It appears that when a star dies, it ends up spreading chemical elements such as carbon across other celestial bodies, phys.org reports citing a new study that was recently published in Nature Astronomy.
As the media outlet explains, the new research suggests that during the last stages of their lives, stars twice as big as the Sun produce carbon atoms that then get expelled to the surface and carried into the surrounding environment via stellar winds.
"The findings pose new, stringent constraints on how and when carbon was produced by stars of our galaxy, ending up within the raw material from which the Sun and its planetary system were formed 4.6 billion years ago," said Jeffrey Cummings, Associate Research Scientist in the Johns Hopkins University's Department of Physics & Astronomy and one of the authors of the study.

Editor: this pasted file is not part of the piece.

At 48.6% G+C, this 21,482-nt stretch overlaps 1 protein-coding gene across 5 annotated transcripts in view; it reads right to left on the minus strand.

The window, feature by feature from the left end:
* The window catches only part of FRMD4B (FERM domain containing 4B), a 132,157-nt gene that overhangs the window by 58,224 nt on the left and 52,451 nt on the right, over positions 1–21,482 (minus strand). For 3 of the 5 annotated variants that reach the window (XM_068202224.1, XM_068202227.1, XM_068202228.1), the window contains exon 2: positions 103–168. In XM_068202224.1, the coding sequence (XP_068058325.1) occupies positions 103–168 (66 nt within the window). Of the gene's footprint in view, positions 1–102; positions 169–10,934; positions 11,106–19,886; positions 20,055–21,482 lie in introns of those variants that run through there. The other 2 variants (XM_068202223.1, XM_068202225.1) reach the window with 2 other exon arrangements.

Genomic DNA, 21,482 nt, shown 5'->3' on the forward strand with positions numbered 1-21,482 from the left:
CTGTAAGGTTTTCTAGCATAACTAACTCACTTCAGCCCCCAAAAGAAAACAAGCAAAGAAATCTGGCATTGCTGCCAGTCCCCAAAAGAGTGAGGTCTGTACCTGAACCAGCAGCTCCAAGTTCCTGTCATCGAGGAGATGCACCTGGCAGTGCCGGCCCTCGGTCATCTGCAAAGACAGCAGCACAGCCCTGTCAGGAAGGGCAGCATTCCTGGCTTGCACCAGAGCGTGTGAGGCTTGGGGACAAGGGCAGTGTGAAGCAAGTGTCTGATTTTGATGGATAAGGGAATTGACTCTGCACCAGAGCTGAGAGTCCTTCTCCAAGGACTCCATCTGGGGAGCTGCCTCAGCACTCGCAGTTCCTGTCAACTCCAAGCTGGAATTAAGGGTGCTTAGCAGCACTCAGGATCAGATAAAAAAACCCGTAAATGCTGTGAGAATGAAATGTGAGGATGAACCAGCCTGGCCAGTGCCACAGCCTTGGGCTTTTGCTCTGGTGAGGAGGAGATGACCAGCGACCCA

The research team calculations suggest that a star has to be at least 1.5 solar masses to "spread its carbon-rich ashes".
As Paola Marigo, Professor of Physics and Astronomy at the University of Padova and first author of the study, remarked, the team's findings help scientists “understand the properties of galaxies in the universe”, as the media outlet puts it.